Middle East

Russian group backs Putin for Nobel peace prize over Syria

Russian singer Iosif Kobzon (R) and the president of the Academy of Spiritual Unity of the Peoples of the World, Georgy Trapeznikov (L), attend a press conference in Moscow, on October 1, 2013. AFP PHOTO / ALEXANDER NEMENOV

MOSCOW: A patriotic Russian group on Tuesday called for President Vladimir Putin to be awarded the Nobel Peace Prize for his Syria diplomacy, claiming he was more deserving of the award than laureate US President Barack Obama.

A group that lists senior Russian officials among its members announced at a news conference that it had written to the Nobel prize committee backing Putin for the prize awarded to Obama in 2009.

The group says Putin deserves the honour for his efforts in brokering an agreement for Syria to hand over its chemical weapons under international control, a plan the group says helped avert a "new world war."

"The letter to the Nobel committee was sent September 16 and received September 20," said the group's leader Georgy Trapeznikov.

Ruling party lawmaker Iosif Kobzon, who is also a famous pop star, said that Putin was more deserving of the Nobel than Obama.

"Our president, who is trying to stop the war and suggest a political solution, is more worthy of such a title," Kobzon said.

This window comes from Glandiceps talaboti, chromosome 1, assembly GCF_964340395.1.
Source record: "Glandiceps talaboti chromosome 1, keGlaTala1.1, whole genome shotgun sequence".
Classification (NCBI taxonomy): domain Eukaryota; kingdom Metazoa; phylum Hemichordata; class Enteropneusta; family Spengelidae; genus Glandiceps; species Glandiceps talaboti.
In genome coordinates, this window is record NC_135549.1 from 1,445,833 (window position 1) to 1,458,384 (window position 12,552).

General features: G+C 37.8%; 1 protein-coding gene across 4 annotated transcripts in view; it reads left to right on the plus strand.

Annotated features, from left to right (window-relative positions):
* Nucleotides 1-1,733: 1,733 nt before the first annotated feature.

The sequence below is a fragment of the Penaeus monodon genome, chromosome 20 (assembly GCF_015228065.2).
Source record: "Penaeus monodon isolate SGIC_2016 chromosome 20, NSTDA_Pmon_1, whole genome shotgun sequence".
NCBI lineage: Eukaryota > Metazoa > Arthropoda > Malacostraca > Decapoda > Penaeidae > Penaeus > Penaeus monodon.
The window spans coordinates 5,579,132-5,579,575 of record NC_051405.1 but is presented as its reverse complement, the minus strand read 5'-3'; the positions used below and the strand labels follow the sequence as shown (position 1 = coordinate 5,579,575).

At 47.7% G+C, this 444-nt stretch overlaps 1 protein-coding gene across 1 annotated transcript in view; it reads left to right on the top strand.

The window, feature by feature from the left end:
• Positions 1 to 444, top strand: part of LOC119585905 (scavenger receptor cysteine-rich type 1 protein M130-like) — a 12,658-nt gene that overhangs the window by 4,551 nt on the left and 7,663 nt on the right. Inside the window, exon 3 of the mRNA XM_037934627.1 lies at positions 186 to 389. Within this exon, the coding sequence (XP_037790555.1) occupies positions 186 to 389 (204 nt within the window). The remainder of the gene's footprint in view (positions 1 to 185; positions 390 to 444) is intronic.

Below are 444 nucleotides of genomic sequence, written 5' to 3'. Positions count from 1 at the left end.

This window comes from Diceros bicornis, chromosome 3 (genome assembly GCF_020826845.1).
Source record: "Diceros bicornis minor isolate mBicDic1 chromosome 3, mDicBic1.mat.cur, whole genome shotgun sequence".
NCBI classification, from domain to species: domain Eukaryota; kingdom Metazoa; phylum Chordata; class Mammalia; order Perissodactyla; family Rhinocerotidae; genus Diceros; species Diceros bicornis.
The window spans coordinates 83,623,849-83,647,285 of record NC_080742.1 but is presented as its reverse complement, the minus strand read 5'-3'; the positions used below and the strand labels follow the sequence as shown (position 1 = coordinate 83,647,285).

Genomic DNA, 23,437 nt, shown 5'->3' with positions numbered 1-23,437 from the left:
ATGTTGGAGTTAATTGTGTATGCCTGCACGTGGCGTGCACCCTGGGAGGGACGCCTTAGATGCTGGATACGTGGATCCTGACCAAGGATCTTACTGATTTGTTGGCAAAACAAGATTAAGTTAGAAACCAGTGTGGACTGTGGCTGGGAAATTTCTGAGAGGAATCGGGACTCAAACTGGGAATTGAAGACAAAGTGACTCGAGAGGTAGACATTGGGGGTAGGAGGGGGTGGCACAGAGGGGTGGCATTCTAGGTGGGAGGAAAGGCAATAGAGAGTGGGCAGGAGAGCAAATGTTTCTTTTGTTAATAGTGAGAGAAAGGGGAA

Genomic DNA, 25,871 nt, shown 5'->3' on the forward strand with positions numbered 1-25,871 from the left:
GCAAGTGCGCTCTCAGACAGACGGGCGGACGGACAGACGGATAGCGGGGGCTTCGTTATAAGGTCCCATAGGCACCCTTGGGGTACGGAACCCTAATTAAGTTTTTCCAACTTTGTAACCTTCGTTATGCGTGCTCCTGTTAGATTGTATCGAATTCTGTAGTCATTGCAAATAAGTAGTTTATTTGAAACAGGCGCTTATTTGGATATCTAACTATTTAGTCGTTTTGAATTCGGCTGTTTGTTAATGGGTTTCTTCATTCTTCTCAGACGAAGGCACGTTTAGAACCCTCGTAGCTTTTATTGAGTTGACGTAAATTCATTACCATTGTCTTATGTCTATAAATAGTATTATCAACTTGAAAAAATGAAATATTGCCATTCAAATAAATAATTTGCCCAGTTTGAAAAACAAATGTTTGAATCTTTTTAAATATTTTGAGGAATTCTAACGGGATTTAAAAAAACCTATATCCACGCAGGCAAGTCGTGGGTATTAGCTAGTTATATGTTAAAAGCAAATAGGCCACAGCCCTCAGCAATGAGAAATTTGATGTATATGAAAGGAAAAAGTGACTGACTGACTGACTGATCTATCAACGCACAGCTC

He slammed Obama as "the person who initiated and approved such aggressive acts as Iraq and Afghanistan and who is preparing for intervention in Syria."

Putin in August called for Obama to remember his Nobel status and not intervene in Syria to avoid casualties.

Kobzon, a 76-year-old Soviet-era crooner is no fan of the United States, which has regularly refused him entry, although the embassy does not comment on the reasons.

In Russia he is long rumoured to have connections to organised crime although he hotly denies this.

The proposal was made by a group that calls itself the International Academy of Spiritual Unity of the Peoples of the World, although its role is unclear.

Its website says its presidium includes former prime minister Yevgeny Primakov and the first woman in space, Valentina Tereshkova.

It also lists Russian-backed officials in the rebel Georgian region of Abkhazia.





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